complaint was to strip Yankel of his business license and not
pay a debt accumulated over 6 months for the purchase of vodka
and groceries. Each complainant was fined 1 rouble for
In 1869, Yankel was able
to purchase the korchma he had been renting for the prior 14
years, and in 1872, he applied for and received permission for
the korchma, located on Dubrovinsky St., to also function as a
post office. By 1874, Yankel was residing in a house on
Orshanskaya Street. His son, Leyba, resided nearby on the
same street with his wife and children in the home of his father
in law Itzka SHUSTER.
received a license to sell vodka in 1875 at auction. The
other 3 people who received licenses were also Jews.
A fire broke out in
Rosasna in 1877, damaging Yankel's home, which was not
insured. The damage was estimated at 25 roubles.
and 1884, Yankel and his sons Chaim, Leyba, Peysakh-Dovid and
Shmuilo were all listed on the Gorky draft list. Chaim,
who was living in Dubrovno, had grounds to be discharged from
military service. Chaim and Shmuilo were described as
illiterate. Apparently Shmuilo appealed the draft, as it
was ruled that he didn't have grounds for postponing military
service, and he was drafted on 7 Sep 1884.
Leyba and Peysakh-Dovid were listed as members of the synagogue
in Rosasna who participated in the election of the synagogue's
Board members in 1885. Also in 1885, Yankel's house was
described on a property tax list. It was a wooden house
with a shingled roof and a wooden shed with an estimated value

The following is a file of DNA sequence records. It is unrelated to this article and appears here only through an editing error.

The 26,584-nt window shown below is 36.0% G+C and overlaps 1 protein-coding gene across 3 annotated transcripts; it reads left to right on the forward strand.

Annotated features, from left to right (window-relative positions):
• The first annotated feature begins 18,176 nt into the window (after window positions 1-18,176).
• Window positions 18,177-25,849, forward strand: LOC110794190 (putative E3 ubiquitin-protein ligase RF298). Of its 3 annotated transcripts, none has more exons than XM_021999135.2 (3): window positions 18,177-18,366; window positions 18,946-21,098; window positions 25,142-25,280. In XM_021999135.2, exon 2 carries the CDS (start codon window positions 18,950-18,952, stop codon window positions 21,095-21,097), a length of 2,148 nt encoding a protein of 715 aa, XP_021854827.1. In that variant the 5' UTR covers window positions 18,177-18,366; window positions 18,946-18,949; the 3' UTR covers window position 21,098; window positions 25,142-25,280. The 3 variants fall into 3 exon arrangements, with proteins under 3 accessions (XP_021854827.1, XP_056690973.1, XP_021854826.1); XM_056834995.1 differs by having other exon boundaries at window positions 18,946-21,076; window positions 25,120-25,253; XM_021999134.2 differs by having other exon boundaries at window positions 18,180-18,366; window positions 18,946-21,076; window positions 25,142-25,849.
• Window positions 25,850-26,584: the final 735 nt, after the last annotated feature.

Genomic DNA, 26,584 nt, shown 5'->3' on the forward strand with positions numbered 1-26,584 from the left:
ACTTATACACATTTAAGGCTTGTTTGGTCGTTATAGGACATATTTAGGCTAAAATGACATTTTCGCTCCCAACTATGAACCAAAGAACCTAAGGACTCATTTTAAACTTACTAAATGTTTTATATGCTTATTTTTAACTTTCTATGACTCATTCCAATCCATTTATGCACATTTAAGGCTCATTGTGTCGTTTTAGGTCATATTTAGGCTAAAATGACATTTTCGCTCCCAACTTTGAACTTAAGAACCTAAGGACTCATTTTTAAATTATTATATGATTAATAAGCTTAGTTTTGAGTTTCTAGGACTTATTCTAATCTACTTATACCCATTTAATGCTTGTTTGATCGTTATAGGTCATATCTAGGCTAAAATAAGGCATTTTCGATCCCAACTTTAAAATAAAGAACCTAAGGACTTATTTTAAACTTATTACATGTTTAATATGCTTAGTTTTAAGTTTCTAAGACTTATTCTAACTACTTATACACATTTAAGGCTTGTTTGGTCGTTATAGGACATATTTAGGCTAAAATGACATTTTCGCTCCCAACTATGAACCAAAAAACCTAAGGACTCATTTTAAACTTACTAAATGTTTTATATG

of 80 roubles. Yankel paid annual property taxes of 1 rouble and
the house was insured for 120 roubles. Leyba owned a
similar house, valued at 60 roubles and paid 85 kopecks property
tax. Leyba's home was not insured. Yankel's korchma was
located on Dubrovinskaya Street, was a wooden house with a
shingled roof, two wooden sheds and one brick barn, valued at
100 roubles and insured for 150 roubles. The annual property tax
was 1 rouble.
and his third wife Ginda Leya left Rosasna in 1903, according to
the register of outgoing documents. Both were listed as
staying current on taxes, with no criminal history. It
would have been at this time that they traveled to Odessa to
visit the three daughters of him and his second wife living
there, including my great-grandmother Beila, her husband and
their son, my grandpa Ben, who was about 8 years old at the
time. It is unknown where Yankel and Ginda Leya went after
their visit to Odessa.
Leyba's son Benyamin (b. 1873) also left Rosasna, according to
the register of outgoing documents, for an unknown
destination. Leyba's older son Chaim (b. 1865) owned a
grocery and tobacco store, located in his home, as of 1911, and
the license was renewed until 5 Jan 1913. The fee for the
license renewal was 1 rouble, 50 kopecks.
records I have of the family date from the WWI era, in July and
September of 1915. In July, the supplemental draft listed
the sons of Peysakh-Dovid: Movsha (age 19), Kalman (age 35,
married), Elya (age 33, living in Dubrovno) and Borukh-Itzko
(age 28, married). In September, Simcha (age 22), the son
of Chaim, was listed as missing near the town of Smorgon.
It is presumed that he died at this time.
told by my researcher that there was the possibility for
additional research. Hopefully this will be realized in
the not-too-distant future!
Jewish tavern scene in the Pale,
lithograph, ca. 1840. Many Jews traditionally
a living by innkeeping, despite government efforts to
move Jews out of this occupation.
The KUZNETSOFF and LAPATUCHIN families:
Please contact Terri FRIEDMAN
(missterri41 at yahoo dot com) if you have any information about
anyone with these surnames. They were her grandparents,
and were from Rossasna and Lyady.
Jewish Life Before and During the Holocaust edited by
Shmuel Spector, Geoffrey Wigoder Napoleon:
A History of the Art of War: From the Beginning of the
Peninsular War to the End of the RussianCampaign with a
Detailed Account of the Napoleonic Wars by Theodore
Ayrault Dodge in 4 volumes, 1907